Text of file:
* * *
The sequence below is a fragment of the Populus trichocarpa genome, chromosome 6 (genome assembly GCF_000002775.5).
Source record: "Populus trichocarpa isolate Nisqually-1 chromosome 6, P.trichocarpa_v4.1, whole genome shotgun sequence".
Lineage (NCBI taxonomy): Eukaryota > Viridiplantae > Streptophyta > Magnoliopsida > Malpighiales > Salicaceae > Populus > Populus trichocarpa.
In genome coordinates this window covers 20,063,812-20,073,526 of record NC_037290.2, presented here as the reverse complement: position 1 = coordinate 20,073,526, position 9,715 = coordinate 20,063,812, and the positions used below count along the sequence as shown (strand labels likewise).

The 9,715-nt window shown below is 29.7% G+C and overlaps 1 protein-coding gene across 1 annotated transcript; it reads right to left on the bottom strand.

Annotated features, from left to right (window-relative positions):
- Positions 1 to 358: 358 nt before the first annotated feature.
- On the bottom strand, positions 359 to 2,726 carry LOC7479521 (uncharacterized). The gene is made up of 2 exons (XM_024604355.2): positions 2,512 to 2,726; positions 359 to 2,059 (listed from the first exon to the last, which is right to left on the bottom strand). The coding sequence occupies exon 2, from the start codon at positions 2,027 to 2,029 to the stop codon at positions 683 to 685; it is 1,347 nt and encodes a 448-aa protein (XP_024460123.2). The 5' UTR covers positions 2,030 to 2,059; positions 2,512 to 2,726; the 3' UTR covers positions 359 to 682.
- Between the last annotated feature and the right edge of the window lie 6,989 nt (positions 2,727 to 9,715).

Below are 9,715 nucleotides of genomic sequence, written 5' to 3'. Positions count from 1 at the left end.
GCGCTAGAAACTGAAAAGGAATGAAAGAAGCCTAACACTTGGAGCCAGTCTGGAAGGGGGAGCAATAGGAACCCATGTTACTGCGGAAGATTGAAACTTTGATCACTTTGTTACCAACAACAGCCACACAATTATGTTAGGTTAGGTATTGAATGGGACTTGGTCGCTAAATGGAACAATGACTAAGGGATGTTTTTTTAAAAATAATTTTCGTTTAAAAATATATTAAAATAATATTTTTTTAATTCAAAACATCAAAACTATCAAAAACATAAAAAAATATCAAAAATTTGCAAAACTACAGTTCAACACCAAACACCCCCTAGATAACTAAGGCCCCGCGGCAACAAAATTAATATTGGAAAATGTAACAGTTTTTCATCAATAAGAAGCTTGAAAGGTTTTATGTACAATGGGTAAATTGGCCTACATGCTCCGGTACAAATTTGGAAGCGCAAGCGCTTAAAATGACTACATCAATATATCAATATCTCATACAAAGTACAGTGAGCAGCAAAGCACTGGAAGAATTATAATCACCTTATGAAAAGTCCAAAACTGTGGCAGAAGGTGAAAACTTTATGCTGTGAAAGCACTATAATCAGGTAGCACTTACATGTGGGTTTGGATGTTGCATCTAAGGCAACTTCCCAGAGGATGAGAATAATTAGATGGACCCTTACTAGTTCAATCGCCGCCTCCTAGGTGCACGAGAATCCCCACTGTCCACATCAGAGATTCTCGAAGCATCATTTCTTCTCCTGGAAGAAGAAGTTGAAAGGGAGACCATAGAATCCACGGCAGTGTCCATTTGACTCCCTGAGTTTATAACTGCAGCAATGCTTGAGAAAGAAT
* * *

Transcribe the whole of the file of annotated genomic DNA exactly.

The sequence below is a fragment of the Populus trichocarpa genome, chromosome 6 (genome assembly GCF_000002775.5).
Source record: "Populus trichocarpa isolate Nisqually-1 chromosome 6, P.trichocarpa_v4.1, whole genome shotgun sequence".
Lineage (NCBI taxonomy): Eukaryota > Viridiplantae > Streptophyta > Magnoliopsida > Malpighiales > Salicaceae > Populus > Populus trichocarpa.
In genome coordinates this window covers 20,063,812-20,073,526 of record NC_037290.2, presented here as the reverse complement: position 1 = coordinate 20,073,526, position 9,715 = coordinate 20,063,812, and the positions used below count along the sequence as shown (strand labels likewise).

The 9,715-nt window shown below is 29.7% G+C and overlaps 1 protein-coding gene across 1 annotated transcript; it reads right to left on the bottom strand.

Annotated features, from left to right (window-relative positions):
- Positions 1 to 358: 358 nt before the first annotated feature.
- On the bottom strand, positions 359 to 2,726 carry LOC7479521 (uncharacterized). The gene is made up of 2 exons (XM_024604355.2): positions 2,512 to 2,726; positions 359 to 2,059 (listed from the first exon to the last, which is right to left on the bottom strand). The coding sequence occupies exon 2, from the start codon at positions 2,027 to 2,029 to the stop codon at positions 683 to 685; it is 1,347 nt and encodes a 448-aa protein (XP_024460123.2). The 5' UTR covers positions 2,030 to 2,059; positions 2,512 to 2,726; the 3' UTR covers positions 359 to 682.
- Between the last annotated feature and the right edge of the window lie 6,989 nt (positions 2,727 to 9,715).

Below are 9,715 nucleotides of genomic sequence, written 5' to 3'. Positions count from 1 at the left end.
GCGCTAGAAACTGAAAAGGAATGAAAGAAGCCTAACACTTGGAGCCAGTCTGGAAGGGGGAGCAATAGGAACCCATGTTACTGCGGAAGATTGAAACTTTGATCACTTTGTTACCAACAACAGCCACACAATTATGTTAGGTTAGGTATTGAATGGGACTTGGTCGCTAAATGGAACAATGACTAAGGGATGTTTTTTTAAAAATAATTTTCGTTTAAAAATATATTAAAATAATATTTTTTTAATTCAAAACATCAAAACTATCAAAAACATAAAAAAATATCAAAAATTTGCAAAACTACAGTTCAACACCAAACACCCCCTAGATAACTAAGGCCCCGCGGCAACAAAATTAATATTGGAAAATGTAACAGTTTTTCATCAATAAGAAGCTTGAAAGGTTTTATGTACAATGGGTAAATTGGCCTACATGCTCCGGTACAAATTTGGAAGCGCAAGCGCTTAAAATGACTACATCAATATATCAATATCTCATACAAAGTACAGTGAGCAGCAAAGCACTGGAAGAATTATAATCACCTTATGAAAAGTCCAAAACTGTGGCAGAAGGTGAAAACTTTATGCTGTGAAAGCACTATAATCAGGTAGCACTTACATGTGGGTTTGGATGTTGCATCTAAGGCAACTTCCCAGAGGATGAGAATAATTAGATGGACCCTTACTAGTTCAATCGCCGCCTCCTAGGTGCACGAGAATCCCCACTGTCCACATCAGAGATTCTCGAAGCATCATTTCTTCTCCTGGAAGAAGAAGTTGAAAGGGAGACCATAGAATCCACGGCAGTGTCCATTTGACTCCCTGAGTTTATAACTGCAGCAATGCTTGAGAAAGAAT